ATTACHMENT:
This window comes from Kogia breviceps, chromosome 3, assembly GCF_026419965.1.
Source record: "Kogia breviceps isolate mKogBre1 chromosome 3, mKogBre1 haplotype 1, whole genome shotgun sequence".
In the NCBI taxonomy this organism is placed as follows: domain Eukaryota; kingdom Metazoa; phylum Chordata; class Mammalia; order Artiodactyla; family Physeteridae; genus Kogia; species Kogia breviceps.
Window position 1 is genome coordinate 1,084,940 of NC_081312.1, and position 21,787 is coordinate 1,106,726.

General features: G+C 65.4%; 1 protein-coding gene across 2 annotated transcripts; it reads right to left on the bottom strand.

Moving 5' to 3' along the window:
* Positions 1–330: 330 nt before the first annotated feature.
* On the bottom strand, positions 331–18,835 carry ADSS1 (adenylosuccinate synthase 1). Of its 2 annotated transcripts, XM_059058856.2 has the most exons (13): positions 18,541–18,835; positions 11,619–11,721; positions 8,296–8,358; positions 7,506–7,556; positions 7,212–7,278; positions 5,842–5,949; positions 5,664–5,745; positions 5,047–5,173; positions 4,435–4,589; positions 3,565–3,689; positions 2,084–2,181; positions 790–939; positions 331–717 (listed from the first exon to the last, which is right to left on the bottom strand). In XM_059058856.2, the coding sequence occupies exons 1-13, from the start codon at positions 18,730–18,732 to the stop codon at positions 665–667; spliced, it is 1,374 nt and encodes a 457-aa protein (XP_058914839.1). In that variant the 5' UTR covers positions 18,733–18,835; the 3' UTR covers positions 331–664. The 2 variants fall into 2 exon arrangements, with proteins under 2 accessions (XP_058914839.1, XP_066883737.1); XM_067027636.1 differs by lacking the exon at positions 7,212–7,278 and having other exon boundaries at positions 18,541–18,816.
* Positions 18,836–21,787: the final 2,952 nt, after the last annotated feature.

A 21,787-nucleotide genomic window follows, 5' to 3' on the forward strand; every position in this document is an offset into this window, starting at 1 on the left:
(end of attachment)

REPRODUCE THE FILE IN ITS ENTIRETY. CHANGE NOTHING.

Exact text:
This window comes from Kogia breviceps, chromosome 3, assembly GCF_026419965.1.
Source record: "Kogia breviceps isolate mKogBre1 chromosome 3, mKogBre1 haplotype 1, whole genome shotgun sequence".
In the NCBI taxonomy this organism is placed as follows: domain Eukaryota; kingdom Metazoa; phylum Chordata; class Mammalia; order Artiodactyla; family Physeteridae; genus Kogia; species Kogia breviceps.
Window position 1 is genome coordinate 1,084,940 of NC_081312.1, and position 21,787 is coordinate 1,106,726.

General features: G+C 65.4%; 1 protein-coding gene across 2 annotated transcripts; it reads right to left on the bottom strand.

Moving 5' to 3' along the window:
* Positions 1–330: 330 nt before the first annotated feature.
* On the bottom strand, positions 331–18,835 carry ADSS1 (adenylosuccinate synthase 1). Of its 2 annotated transcripts, XM_059058856.2 has the most exons (13): positions 18,541–18,835; positions 11,619–11,721; positions 8,296–8,358; positions 7,506–7,556; positions 7,212–7,278; positions 5,842–5,949; positions 5,664–5,745; positions 5,047–5,173; positions 4,435–4,589; positions 3,565–3,689; positions 2,084–2,181; positions 790–939; positions 331–717 (listed from the first exon to the last, which is right to left on the bottom strand). In XM_059058856.2, the coding sequence occupies exons 1-13, from the start codon at positions 18,730–18,732 to the stop codon at positions 665–667; spliced, it is 1,374 nt and encodes a 457-aa protein (XP_058914839.1). In that variant the 5' UTR covers positions 18,733–18,835; the 3' UTR covers positions 331–664. The 2 variants fall into 2 exon arrangements, with proteins under 2 accessions (XP_058914839.1, XP_066883737.1); XM_067027636.1 differs by lacking the exon at positions 7,212–7,278 and having other exon boundaries at positions 18,541–18,816.
* Positions 18,836–21,787: the final 2,952 nt, after the last annotated feature.

A 21,787-nucleotide genomic window follows, 5' to 3' on the forward strand; every position in this document is an offset into this window, starting at 1 on the left: